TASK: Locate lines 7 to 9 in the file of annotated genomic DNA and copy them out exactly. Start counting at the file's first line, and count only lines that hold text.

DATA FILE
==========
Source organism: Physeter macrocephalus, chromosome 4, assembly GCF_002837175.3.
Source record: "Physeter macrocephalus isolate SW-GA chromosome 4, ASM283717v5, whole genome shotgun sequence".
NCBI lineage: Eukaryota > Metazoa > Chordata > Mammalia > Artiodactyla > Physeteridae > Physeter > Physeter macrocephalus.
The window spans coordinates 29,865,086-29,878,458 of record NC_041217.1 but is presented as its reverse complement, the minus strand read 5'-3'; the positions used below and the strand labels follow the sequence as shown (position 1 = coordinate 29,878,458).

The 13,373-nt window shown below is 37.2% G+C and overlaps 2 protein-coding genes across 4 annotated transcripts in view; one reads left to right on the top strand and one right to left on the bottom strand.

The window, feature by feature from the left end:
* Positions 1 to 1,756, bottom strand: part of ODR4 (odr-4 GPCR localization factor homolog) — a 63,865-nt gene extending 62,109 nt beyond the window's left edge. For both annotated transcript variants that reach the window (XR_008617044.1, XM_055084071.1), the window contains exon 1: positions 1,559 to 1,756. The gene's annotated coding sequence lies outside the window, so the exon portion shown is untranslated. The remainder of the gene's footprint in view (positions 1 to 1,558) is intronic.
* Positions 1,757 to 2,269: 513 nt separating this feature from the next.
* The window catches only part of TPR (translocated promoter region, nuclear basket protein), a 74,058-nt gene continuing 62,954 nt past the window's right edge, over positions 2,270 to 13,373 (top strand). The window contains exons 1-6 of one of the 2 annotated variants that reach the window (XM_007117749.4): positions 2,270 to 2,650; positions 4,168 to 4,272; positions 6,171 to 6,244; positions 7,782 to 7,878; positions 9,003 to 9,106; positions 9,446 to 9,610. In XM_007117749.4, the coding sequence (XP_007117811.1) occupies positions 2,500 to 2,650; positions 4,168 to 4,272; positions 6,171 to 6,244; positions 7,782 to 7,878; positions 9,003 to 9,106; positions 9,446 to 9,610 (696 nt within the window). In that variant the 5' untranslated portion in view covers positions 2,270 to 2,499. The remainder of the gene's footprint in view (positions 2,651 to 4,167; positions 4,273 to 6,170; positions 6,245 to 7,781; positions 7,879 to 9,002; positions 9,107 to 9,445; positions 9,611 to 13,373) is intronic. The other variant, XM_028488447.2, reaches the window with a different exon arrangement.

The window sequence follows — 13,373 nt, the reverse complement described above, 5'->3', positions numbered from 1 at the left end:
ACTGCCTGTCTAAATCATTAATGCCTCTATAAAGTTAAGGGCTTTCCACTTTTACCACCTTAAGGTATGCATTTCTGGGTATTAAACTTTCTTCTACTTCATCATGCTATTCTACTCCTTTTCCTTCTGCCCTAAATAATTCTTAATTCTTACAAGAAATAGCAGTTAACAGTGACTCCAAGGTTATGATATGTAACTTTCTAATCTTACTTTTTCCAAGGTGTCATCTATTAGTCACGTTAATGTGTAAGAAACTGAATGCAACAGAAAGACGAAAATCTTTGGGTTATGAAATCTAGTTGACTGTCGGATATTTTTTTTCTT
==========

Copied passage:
* Positions 1 to 1,756, bottom strand: part of ODR4 (odr-4 GPCR localization factor homolog) — a 63,865-nt gene extending 62,109 nt beyond the window's left edge. For both annotated transcript variants that reach the window (XR_008617044.1, XM_055084071.1), the window contains exon 1: positions 1,559 to 1,756. The gene's annotated coding sequence lies outside the window, so the exon portion shown is untranslated. The remainder of the gene's footprint in view (positions 1 to 1,558) is intronic.
* Positions 1,757 to 2,269: 513 nt separating this feature from the next.
* The window catches only part of TPR (translocated promoter region, nuclear basket protein), a 74,058-nt gene continuing 62,954 nt past the window's right edge, over positions 2,270 to 13,373 (top strand). The window contains exons 1-6 of one of the 2 annotated variants that reach the window (XM_007117749.4): positions 2,270 to 2,650; positions 4,168 to 4,272; positions 6,171 to 6,244; positions 7,782 to 7,878; positions 9,003 to 9,106; positions 9,446 to 9,610. In XM_007117749.4, the coding sequence (XP_007117811.1) occupies positions 2,500 to 2,650; positions 4,168 to 4,272; positions 6,171 to 6,244; positions 7,782 to 7,878; positions 9,003 to 9,106; positions 9,446 to 9,610 (696 nt within the window). In that variant the 5' untranslated portion in view covers positions 2,270 to 2,499. The remainder of the gene's footprint in view (positions 2,651 to 4,167; positions 4,273 to 6,170; positions 6,245 to 7,781; positions 7,879 to 9,002; positions 9,107 to 9,445; positions 9,611 to 13,373) is intronic. The other variant, XM_028488447.2, reaches the window with a different exon arrangement.